RE: complex rendering (was: Re: Mandombe)

From: Doug Ewell <>
Date: Thu, 14 Jun 2012 08:16:29 -0700

We already know this about Naena Guru. He believes that using ASCII font
hacks, and pushing them onto your non-IE browser, is a better way to
represent Sinhala than using Unicode. He has said so many times; for a
recent example, see .

Doug Ewell | Thornton, Colorado, USA | @DougEwell ­
-------- Original Message --------
Subject: Re: complex rendering (was: Re: Mandombe)
From: Philippe Verdy <>
Date: Wed, June 13, 2012 11:40 pm
To: Peter Constable <>
Cc: Naena Guru <>, ""
<>, ""
<>, ""
Effectively, this site uses a "webfont" technology to install
dynamically a font named locally "Samagana" (in the website's
stylesheets) that uses a hacked encoding of ISO 8859-1 (or Windows
1252), based on a "sort of" transliteration to Latin (except that
Sinhalese letters are not really transliterated but first resolved
into glyph ordering, replacing contextual forms of Sinhalese letters
by distinct Latin1 characters as if they were glyph id's if this was
really a transliteration, then it would have no meaning at all and
would be almost unreadable as well for Sinhalese natives, as some
letters are replaced "randomly" or sometime appear in the wrong
reading order).
This is definitely not the UCS, but an old-fashioned font hack, even
if it now uses a webfont technolohy to distribute the font with the
content. But the site is not indexable, and not accessible for
anything else than visual rendering on PCs and some smartphones with
enough power to support webfonts... Note that most smartphones do not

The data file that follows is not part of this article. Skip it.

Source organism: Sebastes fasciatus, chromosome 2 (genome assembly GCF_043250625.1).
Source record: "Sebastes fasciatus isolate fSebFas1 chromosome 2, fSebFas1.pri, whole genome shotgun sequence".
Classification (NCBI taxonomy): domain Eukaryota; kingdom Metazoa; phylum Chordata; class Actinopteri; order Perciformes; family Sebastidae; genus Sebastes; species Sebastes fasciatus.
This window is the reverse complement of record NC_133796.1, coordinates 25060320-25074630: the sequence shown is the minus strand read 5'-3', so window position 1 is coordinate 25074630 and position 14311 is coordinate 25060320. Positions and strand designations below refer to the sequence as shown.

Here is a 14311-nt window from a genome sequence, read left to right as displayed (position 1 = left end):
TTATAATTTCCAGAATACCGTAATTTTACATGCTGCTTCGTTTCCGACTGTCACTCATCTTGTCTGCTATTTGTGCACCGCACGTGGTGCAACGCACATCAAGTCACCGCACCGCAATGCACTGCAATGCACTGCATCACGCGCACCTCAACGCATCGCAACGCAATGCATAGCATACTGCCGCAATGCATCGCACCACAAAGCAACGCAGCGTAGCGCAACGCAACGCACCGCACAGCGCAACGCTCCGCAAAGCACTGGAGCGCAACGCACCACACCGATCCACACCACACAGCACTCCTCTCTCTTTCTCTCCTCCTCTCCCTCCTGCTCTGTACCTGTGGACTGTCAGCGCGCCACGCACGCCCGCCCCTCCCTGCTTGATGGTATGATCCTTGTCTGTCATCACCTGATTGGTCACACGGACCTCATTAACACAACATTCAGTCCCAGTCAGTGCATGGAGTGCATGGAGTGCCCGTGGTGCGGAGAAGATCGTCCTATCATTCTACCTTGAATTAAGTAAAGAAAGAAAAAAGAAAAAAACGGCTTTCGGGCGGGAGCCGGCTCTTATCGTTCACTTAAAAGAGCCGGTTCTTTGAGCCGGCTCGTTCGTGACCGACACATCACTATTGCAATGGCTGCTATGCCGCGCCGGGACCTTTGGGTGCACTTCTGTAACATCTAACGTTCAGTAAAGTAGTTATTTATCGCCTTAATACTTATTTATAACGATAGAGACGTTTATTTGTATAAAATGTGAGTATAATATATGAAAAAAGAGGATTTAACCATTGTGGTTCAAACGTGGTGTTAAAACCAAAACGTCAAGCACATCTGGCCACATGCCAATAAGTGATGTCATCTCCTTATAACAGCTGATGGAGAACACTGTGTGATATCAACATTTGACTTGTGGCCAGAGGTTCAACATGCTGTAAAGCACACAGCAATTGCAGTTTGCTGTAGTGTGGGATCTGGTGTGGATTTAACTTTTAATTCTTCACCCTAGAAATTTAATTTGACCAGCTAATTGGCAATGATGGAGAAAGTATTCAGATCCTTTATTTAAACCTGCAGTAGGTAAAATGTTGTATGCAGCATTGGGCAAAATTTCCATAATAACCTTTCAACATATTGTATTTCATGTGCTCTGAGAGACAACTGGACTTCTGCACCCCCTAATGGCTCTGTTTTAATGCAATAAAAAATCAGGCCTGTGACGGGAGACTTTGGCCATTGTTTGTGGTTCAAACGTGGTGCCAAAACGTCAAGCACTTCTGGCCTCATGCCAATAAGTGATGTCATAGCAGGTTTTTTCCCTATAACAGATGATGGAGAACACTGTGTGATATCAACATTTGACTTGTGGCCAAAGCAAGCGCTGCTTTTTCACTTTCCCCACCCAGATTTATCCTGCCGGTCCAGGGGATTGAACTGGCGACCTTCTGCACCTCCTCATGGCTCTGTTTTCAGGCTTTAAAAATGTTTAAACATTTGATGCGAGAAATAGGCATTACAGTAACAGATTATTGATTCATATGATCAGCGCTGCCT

support installable fonts (for security reasons) or even
"domain-constrained" webfonts (whose life persist in the browser's
cache and is not extensible to any other visited domain which are
sandboxed by the browser within its local cache).
And the site title will not appear correctly, just like any other
tooltips. And visitors cannot contribute texts in standard Sinhalese
if they don't use the same "Samagana" hacked font, plus a specific
input method and keymap (explaining which keystroke to use for each
contextual variant of the same Sinhalese letter: you need to use the
AltGr key or CtrlAlt for some of these variants, sometimes with an
additional Shift key...).
The Sinhalese script coverage remains also partial, there will be
missing letters or contextual forms with such hacked encoding.
2012/6/13 Peter Constable <>:
> From: [] On Behalf Of Naena Guru
>> I made the first smartfont for Singhala in 2004... all the browsers except IE render
>> the complex letters perfectly. (Er, Google Chrome, nearly there):
>> (hand coded)
>> and
>> (WordPress blog).
> Hmmm... neither of those sites appear to use Unicode-encoded Sinhala characters. Given that, I'm not sure what is expected of IE.
> Peter
Received on Thu Jun 14 2012 - 10:21:33 CDT

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